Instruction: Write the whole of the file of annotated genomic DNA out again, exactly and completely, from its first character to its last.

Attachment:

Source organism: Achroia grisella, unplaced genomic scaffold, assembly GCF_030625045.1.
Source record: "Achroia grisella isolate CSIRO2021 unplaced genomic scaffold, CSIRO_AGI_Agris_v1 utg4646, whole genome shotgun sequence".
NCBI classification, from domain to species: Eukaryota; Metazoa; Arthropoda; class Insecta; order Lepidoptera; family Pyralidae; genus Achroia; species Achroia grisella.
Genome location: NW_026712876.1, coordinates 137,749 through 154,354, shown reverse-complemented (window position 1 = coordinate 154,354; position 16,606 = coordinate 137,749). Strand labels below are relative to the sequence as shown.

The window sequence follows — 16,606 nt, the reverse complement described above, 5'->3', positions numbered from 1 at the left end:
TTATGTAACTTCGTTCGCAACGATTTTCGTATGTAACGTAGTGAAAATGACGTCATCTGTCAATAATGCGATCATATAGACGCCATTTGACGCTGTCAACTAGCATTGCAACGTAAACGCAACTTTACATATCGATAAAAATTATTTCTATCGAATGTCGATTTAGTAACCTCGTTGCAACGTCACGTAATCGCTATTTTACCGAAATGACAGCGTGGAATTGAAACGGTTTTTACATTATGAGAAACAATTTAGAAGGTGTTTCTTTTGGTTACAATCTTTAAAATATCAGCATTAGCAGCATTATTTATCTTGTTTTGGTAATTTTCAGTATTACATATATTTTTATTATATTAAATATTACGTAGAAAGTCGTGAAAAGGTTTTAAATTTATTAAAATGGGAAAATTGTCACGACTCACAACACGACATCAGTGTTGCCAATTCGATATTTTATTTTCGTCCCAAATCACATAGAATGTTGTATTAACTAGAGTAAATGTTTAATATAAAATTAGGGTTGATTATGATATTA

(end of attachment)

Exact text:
Source organism: Achroia grisella, unplaced genomic scaffold, assembly GCF_030625045.1.
Source record: "Achroia grisella isolate CSIRO2021 unplaced genomic scaffold, CSIRO_AGI_Agris_v1 utg4646, whole genome shotgun sequence".
NCBI classification, from domain to species: Eukaryota; Metazoa; Arthropoda; class Insecta; order Lepidoptera; family Pyralidae; genus Achroia; species Achroia grisella.
Genome location: NW_026712876.1, coordinates 137,749 through 154,354, shown reverse-complemented (window position 1 = coordinate 154,354; position 16,606 = coordinate 137,749). Strand labels below are relative to the sequence as shown.

The window sequence follows — 16,606 nt, the reverse complement described above, 5'->3', positions numbered from 1 at the left end:
TTATGTAACTTCGTTCGCAACGATTTTCGTATGTAACGTAGTGAAAATGACGTCATCTGTCAATAATGCGATCATATAGACGCCATTTGACGCTGTCAACTAGCATTGCAACGTAAACGCAACTTTACATATCGATAAAAATTATTTCTATCGAATGTCGATTTAGTAACCTCGTTGCAACGTCACGTAATCGCTATTTTACCGAAATGACAGCGTGGAATTGAAACGGTTTTTACATTATGAGAAACAATTTAGAAGGTGTTTCTTTTGGTTACAATCTTTAAAATATCAGCATTAGCAGCATTATTTATCTTGTTTTGGTAATTTTCAGTATTACATATATTTTTATTATATTAAATATTACGTAGAAAGTCGTGAAAAGGTTTTAAATTTATTAAAATGGGAAAATTGTCACGACTCACAACACGACATCAGTGTTGCCAATTCGATATTTTATTTTCGTCCCAAATCACATAGAATGTTGTATTAACTAGAGTAAATGTTTAATATAAAATTAGGGTTGATTATGATATTA